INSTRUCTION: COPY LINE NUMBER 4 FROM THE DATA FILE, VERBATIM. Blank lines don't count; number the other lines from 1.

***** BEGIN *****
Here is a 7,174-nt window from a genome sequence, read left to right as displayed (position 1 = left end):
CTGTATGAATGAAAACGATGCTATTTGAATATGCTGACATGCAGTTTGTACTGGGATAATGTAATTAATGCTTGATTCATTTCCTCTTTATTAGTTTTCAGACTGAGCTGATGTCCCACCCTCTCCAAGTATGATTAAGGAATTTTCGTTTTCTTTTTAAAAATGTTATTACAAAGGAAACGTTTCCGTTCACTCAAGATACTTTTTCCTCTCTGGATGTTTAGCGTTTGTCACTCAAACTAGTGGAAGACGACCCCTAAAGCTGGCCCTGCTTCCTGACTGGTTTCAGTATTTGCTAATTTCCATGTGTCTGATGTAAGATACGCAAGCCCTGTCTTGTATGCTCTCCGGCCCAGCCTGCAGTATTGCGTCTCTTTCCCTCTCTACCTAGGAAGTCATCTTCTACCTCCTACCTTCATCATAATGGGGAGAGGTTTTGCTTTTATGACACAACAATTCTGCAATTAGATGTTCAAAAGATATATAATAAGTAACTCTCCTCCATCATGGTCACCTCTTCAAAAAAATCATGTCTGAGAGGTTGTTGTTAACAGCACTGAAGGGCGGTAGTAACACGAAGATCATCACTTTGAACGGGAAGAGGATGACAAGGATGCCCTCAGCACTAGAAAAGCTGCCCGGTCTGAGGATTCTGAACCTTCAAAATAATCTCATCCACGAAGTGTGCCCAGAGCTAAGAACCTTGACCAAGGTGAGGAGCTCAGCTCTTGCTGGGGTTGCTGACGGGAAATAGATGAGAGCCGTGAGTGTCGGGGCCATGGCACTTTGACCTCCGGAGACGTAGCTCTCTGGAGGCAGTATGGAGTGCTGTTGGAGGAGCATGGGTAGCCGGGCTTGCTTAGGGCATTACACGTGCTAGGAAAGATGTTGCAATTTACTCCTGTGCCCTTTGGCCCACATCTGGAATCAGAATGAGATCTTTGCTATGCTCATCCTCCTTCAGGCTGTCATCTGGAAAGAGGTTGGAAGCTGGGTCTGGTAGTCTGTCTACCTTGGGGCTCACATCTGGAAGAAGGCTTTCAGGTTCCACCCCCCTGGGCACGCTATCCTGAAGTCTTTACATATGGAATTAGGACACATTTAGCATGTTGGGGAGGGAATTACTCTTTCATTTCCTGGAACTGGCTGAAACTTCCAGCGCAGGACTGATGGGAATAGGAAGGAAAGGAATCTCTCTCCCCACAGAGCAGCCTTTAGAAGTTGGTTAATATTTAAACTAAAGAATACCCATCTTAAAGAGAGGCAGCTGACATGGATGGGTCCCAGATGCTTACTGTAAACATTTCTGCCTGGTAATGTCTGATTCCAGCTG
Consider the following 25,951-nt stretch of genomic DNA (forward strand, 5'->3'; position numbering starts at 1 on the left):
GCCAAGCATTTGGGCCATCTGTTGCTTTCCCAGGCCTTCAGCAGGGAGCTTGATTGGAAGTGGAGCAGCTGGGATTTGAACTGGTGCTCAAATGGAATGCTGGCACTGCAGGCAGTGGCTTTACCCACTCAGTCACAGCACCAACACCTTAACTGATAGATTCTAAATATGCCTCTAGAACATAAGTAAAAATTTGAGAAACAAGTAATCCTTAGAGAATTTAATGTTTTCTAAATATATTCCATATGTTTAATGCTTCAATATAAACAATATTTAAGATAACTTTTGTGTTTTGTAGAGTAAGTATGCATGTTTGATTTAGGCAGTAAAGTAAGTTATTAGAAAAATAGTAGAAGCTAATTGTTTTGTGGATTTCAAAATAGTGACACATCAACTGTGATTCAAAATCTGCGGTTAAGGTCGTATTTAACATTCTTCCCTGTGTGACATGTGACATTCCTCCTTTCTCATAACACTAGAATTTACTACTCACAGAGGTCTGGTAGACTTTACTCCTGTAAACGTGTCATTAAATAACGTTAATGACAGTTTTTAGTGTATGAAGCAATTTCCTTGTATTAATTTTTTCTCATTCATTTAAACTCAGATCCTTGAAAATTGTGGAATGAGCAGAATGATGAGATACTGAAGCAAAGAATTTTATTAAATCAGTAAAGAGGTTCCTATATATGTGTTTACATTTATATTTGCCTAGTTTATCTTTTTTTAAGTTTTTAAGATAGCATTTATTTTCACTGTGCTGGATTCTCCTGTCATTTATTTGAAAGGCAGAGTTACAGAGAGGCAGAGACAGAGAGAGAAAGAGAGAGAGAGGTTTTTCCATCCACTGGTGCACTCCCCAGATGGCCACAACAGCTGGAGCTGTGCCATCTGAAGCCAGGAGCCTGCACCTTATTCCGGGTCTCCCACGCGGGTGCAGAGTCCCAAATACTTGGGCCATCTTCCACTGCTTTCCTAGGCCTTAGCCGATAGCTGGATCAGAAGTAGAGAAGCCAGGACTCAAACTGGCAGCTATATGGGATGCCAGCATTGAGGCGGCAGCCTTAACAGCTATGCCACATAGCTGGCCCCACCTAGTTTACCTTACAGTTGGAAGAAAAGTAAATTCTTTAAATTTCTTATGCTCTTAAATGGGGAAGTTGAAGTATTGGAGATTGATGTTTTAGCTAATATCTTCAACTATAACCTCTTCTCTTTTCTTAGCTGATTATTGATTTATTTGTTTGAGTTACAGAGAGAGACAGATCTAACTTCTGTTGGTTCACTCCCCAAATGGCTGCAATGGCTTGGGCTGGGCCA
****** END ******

GCCAAGCATTTGGGCCATCTGTTGCTTTCCCAGGCCTTCAGCAGGGAGCTTGATTGGAAGTGGAGCAGCTGGGATTTGAACTGGTGCTCAAATGGAATGCTGGCACTGCAGGCAGTGGCTTTACCCACTCAGTCACAGCACCAACACCTTAACTGATAGATTCTAAATATGCCTCTAGAACATAAGTAAAAATTTGAGAAACAAGTAATCCTTAGAGAATTTAATGTTTTCTAAATATATTCCATATGTTTAATGCTTCAATATAAACAATATTTAAGATAACTTTTGTGTTTTGTAGAGTAAGTATGCATGTTTGATTTAGGCAGTAAAGTAAGTTATTAGAAAAATAGTAGAAGCTAATTGTTTTGTGGATTTCAAAATAGTGACACATCAACTGTGATTCAAAATCTGCGGTTAAGGTCGTATTTAACATTCTTCCCTGTGTGACATGTGACATTCCTCCTTTCTCATAACACTAGAATTTACTACTCACAGAGGTCTGGTAGACTTTACTCCTGTAAACGTGTCATTAAATAACGTTAATGACAGTTTTTAGTGTATGAAGCAATTTCCTTGTATTAATTTTTTCTCATTCATTTAAACTCAGATCCTTGAAAATTGTGGAATGAGCAGAATGATGAGATACTGAAGCAAAGAATTTTATTAAATCAGTAAAGAGGTTCCTATATATGTGTTTACATTTATATTTGCCTAGTTTATCTTTTTTTAAGTTTTTAAGATAGCATTTATTTTCACTGTGCTGGATTCTCCTGTCATTTATTTGAAAGGCAGAGTTACAGAGAGGCAGAGACAGAGAGAGAAAGAGAGAGAGAGGTTTTTCCATCCACTGGTGCACTCCCCAGATGGCCACAACAGCTGGAGCTGTGCCATCTGAAGCCAGGAGCCTGCACCTTATTCCGGGTCTCCCACGCGGGTGCAGAGTCCCAAATACTTGGGCCATCTTCCACTGCTTTCCTAGGCCTTAGCCGATAGCTGGATCAGAAGTAGAGAAGCCAGGACTCAAACTGGCAGCTATATGGGATGCCAGCATTGAGGCGGCAGCCTTAACAGCTATGCCACATAGCTGGCCCCACCTAGTTTACCTTACAGTTGGAAGAAAAGTAAATTCTTTAAATTTCTTATGCTCTTAAATGGGGAAGTTGAAGTATTGGAGATTGATGTTTTAGCTAATATCTTCAACTATAACCTCTTCTCTTTTCTTAGCTGATTATTGATTTATTTGTTTGAGTTACAGAGAGAGACAGATCTAACTTCTGTTGGTTCACTCCCCAAATGGCTGCAATGGCTTGGGCTGGGCCA